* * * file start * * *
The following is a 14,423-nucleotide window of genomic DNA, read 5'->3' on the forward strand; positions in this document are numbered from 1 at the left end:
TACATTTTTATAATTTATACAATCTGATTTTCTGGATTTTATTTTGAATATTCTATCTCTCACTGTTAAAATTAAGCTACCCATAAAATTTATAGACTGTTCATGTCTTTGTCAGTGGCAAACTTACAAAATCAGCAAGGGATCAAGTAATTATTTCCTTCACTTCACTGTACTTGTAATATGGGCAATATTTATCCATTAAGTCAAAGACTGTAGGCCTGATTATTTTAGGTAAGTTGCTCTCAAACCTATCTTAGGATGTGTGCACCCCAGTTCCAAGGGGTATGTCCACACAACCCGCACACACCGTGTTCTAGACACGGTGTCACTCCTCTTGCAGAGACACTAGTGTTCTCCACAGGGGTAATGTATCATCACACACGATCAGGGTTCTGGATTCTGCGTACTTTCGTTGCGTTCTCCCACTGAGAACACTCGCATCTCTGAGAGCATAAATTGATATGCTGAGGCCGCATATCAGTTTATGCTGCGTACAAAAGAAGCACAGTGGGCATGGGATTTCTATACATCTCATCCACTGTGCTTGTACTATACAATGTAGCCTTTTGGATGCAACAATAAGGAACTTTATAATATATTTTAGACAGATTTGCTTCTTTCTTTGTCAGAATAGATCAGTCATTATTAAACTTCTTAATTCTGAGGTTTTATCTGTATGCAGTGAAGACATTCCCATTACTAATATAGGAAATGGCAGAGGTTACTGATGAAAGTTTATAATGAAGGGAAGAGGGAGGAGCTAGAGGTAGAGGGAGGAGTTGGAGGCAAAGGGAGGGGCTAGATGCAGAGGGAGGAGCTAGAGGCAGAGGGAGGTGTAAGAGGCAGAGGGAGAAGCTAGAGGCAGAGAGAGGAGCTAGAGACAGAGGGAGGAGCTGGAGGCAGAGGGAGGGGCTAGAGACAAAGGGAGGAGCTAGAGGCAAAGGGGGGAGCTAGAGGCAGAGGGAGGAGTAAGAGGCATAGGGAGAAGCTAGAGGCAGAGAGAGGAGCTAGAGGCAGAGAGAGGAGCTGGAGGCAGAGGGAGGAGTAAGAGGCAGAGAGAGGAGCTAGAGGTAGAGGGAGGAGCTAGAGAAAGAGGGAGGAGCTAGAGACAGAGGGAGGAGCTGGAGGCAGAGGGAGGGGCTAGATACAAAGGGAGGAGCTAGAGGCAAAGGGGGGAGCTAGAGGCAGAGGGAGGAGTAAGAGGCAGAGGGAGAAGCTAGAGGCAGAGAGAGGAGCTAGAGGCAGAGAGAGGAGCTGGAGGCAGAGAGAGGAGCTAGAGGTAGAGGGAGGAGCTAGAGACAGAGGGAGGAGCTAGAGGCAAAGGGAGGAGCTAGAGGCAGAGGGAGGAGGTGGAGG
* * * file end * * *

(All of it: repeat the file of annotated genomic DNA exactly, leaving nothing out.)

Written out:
The following is a 14,423-nucleotide window of genomic DNA, read 5'->3' on the forward strand; positions in this document are numbered from 1 at the left end:
TACATTTTTATAATTTATACAATCTGATTTTCTGGATTTTATTTTGAATATTCTATCTCTCACTGTTAAAATTAAGCTACCCATAAAATTTATAGACTGTTCATGTCTTTGTCAGTGGCAAACTTACAAAATCAGCAAGGGATCAAGTAATTATTTCCTTCACTTCACTGTACTTGTAATATGGGCAATATTTATCCATTAAGTCAAAGACTGTAGGCCTGATTATTTTAGGTAAGTTGCTCTCAAACCTATCTTAGGATGTGTGCACCCCAGTTCCAAGGGGTATGTCCACACAACCCGCACACACCGTGTTCTAGACACGGTGTCACTCCTCTTGCAGAGACACTAGTGTTCTCCACAGGGGTAATGTATCATCACACACGATCAGGGTTCTGGATTCTGCGTACTTTCGTTGCGTTCTCCCACTGAGAACACTCGCATCTCTGAGAGCATAAATTGATATGCTGAGGCCGCATATCAGTTTATGCTGCGTACAAAAGAAGCACAGTGGGCATGGGATTTCTATACATCTCATCCACTGTGCTTGTACTATACAATGTAGCCTTTTGGATGCAACAATAAGGAACTTTATAATATATTTTAGACAGATTTGCTTCTTTCTTTGTCAGAATAGATCAGTCATTATTAAACTTCTTAATTCTGAGGTTTTATCTGTATGCAGTGAAGACATTCCCATTACTAATATAGGAAATGGCAGAGGTTACTGATGAAAGTTTATAATGAAGGGAAGAGGGAGGAGCTAGAGGTAGAGGGAGGAGTTGGAGGCAAAGGGAGGGGCTAGATGCAGAGGGAGGAGCTAGAGGCAGAGGGAGGTGTAAGAGGCAGAGGGAGAAGCTAGAGGCAGAGAGAGGAGCTAGAGACAGAGGGAGGAGCTGGAGGCAGAGGGAGGGGCTAGAGACAAAGGGAGGAGCTAGAGGCAAAGGGGGGAGCTAGAGGCAGAGGGAGGAGTAAGAGGCATAGGGAGAAGCTAGAGGCAGAGAGAGGAGCTAGAGGCAGAGAGAGGAGCTGGAGGCAGAGGGAGGAGTAAGAGGCAGAGAGAGGAGCTAGAGGTAGAGGGAGGAGCTAGAGAAAGAGGGAGGAGCTAGAGACAGAGGGAGGAGCTGGAGGCAGAGGGAGGGGCTAGATACAAAGGGAGGAGCTAGAGGCAAAGGGGGGAGCTAGAGGCAGAGGGAGGAGTAAGAGGCAGAGGGAGAAGCTAGAGGCAGAGAGAGGAGCTAGAGGCAGAGAGAGGAGCTGGAGGCAGAGAGAGGAGCTAGAGGTAGAGGGAGGAGCTAGAGACAGAGGGAGGAGCTAGAGGCAAAGGGAGGAGCTAGAGGCAGAGGGAGGAGGTGGAGG